NATO attempts to drag South Korea deeper into abyss of Russia-Ukraine conflict
Published: Jan 31, 2023 10:40 PM
NATO Illustration: Chen Xia/Global Times

NATO Illustration: Chen Xia/Global Times

Dragging South Korea deeper into the abyss of providing aid to Ukraine, NATO is testing how closely Seoul is willing to tie itself to the Washington-led military alliance. Its ultimate goal is to extend its tentacles even further into Asia-Pacific through its partners in the region.

During his visit to South Korea, NATO Secretary General Jens Stoltenberg on Monday called on South Korea to strengthen its military assistance to Ukraine and even consider allowing direct arms exports.

Against the backdrop of the ongoing conflict between Russia and Ukraine, NATO is trying to persuade its members and partners to form a bigger camp that supports Kiev politically and militarily. In this process, it will be necessary for these countries to provide whatever helps as much as possible. Therefore, according to this logic, since South Korea has a relatively advanced and productive defense industry, the country needs to export more weapons to Ukraine.

Among the countries that have supplied weapons to Kiev, Seoul has performed a very limited function, providing arms of relatively small quantities and low levels. But for NATO, it does not matter what kind of weapons South Korea has offered or plans to offer; what is more important is if Seoul will show the gesture of agreeing to enhance the assistance. In other words, Stoltenberg's urge comes more likely from a political perspective than military needs.

NATO seeks to transform itself from a regional organization into a global one. Under this goal, one of its grips is to bring the US allies in the East closer. As a result, with all its strength, NATO has been working on its two main pivots in the Asia-Pacific region - Japan and South Korea.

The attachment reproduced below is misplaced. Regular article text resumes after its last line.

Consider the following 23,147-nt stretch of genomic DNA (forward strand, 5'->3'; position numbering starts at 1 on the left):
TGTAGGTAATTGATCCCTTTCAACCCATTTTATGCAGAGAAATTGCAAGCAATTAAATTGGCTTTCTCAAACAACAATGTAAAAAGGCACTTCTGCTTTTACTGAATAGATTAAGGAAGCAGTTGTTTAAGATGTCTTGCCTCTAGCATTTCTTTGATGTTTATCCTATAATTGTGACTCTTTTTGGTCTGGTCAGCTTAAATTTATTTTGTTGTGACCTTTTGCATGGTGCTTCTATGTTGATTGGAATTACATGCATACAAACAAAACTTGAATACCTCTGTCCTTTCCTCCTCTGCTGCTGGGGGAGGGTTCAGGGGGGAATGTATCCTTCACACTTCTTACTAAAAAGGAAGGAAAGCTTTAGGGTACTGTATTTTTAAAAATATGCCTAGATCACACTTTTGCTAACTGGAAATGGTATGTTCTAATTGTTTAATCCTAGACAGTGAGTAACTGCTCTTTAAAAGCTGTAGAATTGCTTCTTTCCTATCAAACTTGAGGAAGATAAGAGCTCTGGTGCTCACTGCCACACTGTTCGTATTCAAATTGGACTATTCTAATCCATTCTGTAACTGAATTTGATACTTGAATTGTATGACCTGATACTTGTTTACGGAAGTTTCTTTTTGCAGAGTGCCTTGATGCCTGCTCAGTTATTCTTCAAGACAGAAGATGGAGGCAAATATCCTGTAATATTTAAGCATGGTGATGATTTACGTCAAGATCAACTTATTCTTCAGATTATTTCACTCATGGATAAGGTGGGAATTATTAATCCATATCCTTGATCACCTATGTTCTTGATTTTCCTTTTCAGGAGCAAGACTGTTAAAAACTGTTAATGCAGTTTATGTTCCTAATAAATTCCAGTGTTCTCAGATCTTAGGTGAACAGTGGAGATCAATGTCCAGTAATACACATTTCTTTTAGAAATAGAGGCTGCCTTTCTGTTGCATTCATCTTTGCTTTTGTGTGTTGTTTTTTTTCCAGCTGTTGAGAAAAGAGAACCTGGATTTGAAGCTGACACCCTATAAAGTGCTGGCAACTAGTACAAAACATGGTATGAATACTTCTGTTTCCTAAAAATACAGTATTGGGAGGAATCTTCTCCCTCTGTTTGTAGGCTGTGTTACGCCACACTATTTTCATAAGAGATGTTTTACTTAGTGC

Under Washington's instigation, NATO is trying to extend its tentacles more deeply into the region and get more regional countries involved in the Russia-Ukraine conflict to share US risks in international politics. Shaping a local conflict in Europe into a global problem serves only the US Indo-Pacific Strategy.

For the NATO Secretary General, the immediate goal of urging Seoul to change its policy is to form a more solid Western alliance to aid Ukraine in this ongoing conflict. But in terms of medium- and long-term strategic objectives, he wants Seoul to tie to the NATO chariot more tightly. In this way, the organization will be able to use South Korea as an entry point into Asia-Pacific affairs more easily.

Therefore, in the eyes of the US, if South Korea is involved in a European military conflict, then it is suitable for NATO to interfere in the possible disputes and conflicts in East Asia, especially under the guise of a just international organization.

Experts believe that South Korea, for its own sake, may not be able to resist NATO's pressure. For one, cooperation with NATO will help Seoul strengthen its global presence. On the other hand, since South Korean President Yoon Suk-yeol has set the goal of pushing his country to become the world's fourth-largest arms exporter by 2027, it is difficult for South Korea - driven by economic interests - to continue moving cautiously and slowly on selling more weapons.

To persuade South Korea better, Stoltenberg even used the example of how several NATO allies who had as a policy never to export weapons to countries in conflict have changed that policy. But what we actually see here is how these countries have finally shown their true colors under the mask of hypocrisy, becoming fully subject to Washington's strategies and policies.

The dangerous step these countries made can easily pull the entire Europe to the brink of conflict. As a result, it is afraid that such an action will prolong the Russia-Ukraine conflict, intensify the tension between NATO countries and Russia and complicate the situation in Europe.

The West always talks about "rules-based order," but if the rules can be changed so easily just because of the US-led West's strategic interests, there is no way to talk about an order. It will not only impact the current situation, but also pose a severe and long-term challenge to the entire system of rules in international relations.